History of MQFF
The Melbourne International Lesbian & Gay Film and Video Festival began in February 1991 opening with “Longtime Companion” at the Dendy Brighton Cinemas. Other screenings over the weekend took place at the National Theatre in St Kilda.
It was originally as part of the Midsumma Festival. In response to the New Wave of Queer Cinema emerging at the time, the Midsumma board asked film maker Lawrence Johnston and lesbian identity Pat Longmore to be the first Festival Directors. It drew good audiences and was a marked success. The 1992 Festival screened at the State Film Theatre (Treasury Place).
In September 1992, Madeline Swain and Suzie Goodman came on board. The festival became an incorporated association and it was moved to March under the name Melbourne Queer Film and Video Festival. Those early years were a tough struggle. Tamara Jungwirth recruited as Festival Director and eventually the festival established itself. In 1995, we started Movies Under the Stars, screening classics in a picnic atmosphere at Fairfield amphitheatre.
As it grew, the festival did much to assist the spread of access to queer cinema throughout Australia. In 1996, a touring program went to 5 interstate capitals including Hobart where homosexual activity was still a crime. The festival is proud to have played a part in the establishment of queer film festivals in Brisbane, Bendigo, Far North Queensland and in NSW.
In 1997, Claire Jackson became President. In 1998 City of Melbourne came on as supporter through their arts grants. Lisa Daniel joined as Festival Director for the 1999 festival and a period of rapid growth began.
In 2003 the name was changed to Melbourne Queer Film Festival and in 2004 the screenings moved to the excellent facilities at ACMI except for the fabulous opening nights staged at the iconic Astor Theatre. The festival was able to host its audience in a lounge staffed by our famous volunteers, creating the perfect safe and welcoming environment.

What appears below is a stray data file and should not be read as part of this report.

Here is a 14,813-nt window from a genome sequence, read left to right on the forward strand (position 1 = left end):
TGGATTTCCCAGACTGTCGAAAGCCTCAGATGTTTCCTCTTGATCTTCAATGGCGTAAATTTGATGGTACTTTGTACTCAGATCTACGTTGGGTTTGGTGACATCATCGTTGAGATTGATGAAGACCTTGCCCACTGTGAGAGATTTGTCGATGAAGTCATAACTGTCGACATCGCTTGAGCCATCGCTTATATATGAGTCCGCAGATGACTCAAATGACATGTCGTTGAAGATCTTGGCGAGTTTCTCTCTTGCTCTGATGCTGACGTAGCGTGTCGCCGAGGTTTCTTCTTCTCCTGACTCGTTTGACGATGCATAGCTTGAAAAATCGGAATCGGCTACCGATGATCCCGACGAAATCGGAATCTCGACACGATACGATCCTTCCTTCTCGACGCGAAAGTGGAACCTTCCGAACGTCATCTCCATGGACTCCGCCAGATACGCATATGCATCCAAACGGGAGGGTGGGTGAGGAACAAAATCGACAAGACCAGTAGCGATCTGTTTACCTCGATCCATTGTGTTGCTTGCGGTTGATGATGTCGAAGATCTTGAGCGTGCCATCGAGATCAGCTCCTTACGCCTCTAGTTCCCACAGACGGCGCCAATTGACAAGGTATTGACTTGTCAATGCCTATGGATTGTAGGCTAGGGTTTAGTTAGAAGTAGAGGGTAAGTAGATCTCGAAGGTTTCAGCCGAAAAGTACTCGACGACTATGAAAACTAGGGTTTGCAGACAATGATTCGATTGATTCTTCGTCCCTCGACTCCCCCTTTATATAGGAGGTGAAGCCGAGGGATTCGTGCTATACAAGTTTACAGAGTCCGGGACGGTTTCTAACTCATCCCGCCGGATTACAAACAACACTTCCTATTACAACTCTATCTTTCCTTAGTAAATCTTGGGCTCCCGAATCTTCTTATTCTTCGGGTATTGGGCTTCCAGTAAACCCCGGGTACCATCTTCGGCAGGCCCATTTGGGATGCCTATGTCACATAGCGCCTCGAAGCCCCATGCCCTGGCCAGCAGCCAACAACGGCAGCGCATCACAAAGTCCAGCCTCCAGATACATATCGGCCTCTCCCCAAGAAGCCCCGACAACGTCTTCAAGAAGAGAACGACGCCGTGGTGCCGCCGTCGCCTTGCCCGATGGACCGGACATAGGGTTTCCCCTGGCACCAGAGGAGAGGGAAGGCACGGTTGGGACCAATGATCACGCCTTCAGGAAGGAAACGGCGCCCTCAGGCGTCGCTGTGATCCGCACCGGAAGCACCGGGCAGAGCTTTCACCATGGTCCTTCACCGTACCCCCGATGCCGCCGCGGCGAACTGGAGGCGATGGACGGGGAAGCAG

In 2010, following our biggest audience ever, we expanded screenings to Greater Union on Russell Street. In 2011, MQFF headed west to the Art Deco splendour of the Sun Theatre to start our first satellite festival over a weekend in late August and brought our opening night into the city at ACMI in 2012.
2018 saw MQFF achieve a record breaking box office. Following the festival, the State Government announced significant funding for ACMI to undergo redevelopment. This meant that MQFF, and other organisations, would not have access to ACMI in 2019. The search for new venues was on, with the Capitol Theatre and others being explored to replace ACMI.
Ultimately, the plans to redevelop ACMI were set back until mid-2019, however the venues had already been confirmed. In 2019, following a number of years screening primarily at ACMI, with Cinema Nova and Palace Kino used for repeat screenings, MQFF branched out. For the first time, MQFF screened at Village Cinemas Jam Factory, to much acclaim, along with ACMI and Cinema Nova. Aside from the new venue, which brought the festival into one of the heartlands of the LGBTIQ+ community, the programming saw each venue carry approximately one third of the sessions each. It was an ambitious gamble, but one that resulted in MQFF setting a new box office record (for the second consecutive year), as well as its highest ever ticket sales, beating the previous record set in 2009.
2020 marks the 30th year of the Melbourne Queer Film Festival. What began in the back room of Hares and Hyenas all those years ago has become a leading international queer film festival, and a beloved favourite in Melbourne. MQFF continues to work to give its audience access to best in world queer screen culture and foster local talent.
We are always looking at how we can bring you even more LGBTIQ+ cinema throughout the year, including outside of Melbourne… so stay tuned!
In 2020 Melbourne Queer Film Festival would like to remember and pay special thanks to Craig Cahill, one of the incredible people who was instrumental in the founding of MQFF. Craig worked as a projectionist for MQFF and was incredible passionate about cinema, and about the restoration of the Capitol Theatre in Melbourne. Unfortunately Craig passed away last year and MQFF would like to pay our respects to someone who was so passionate.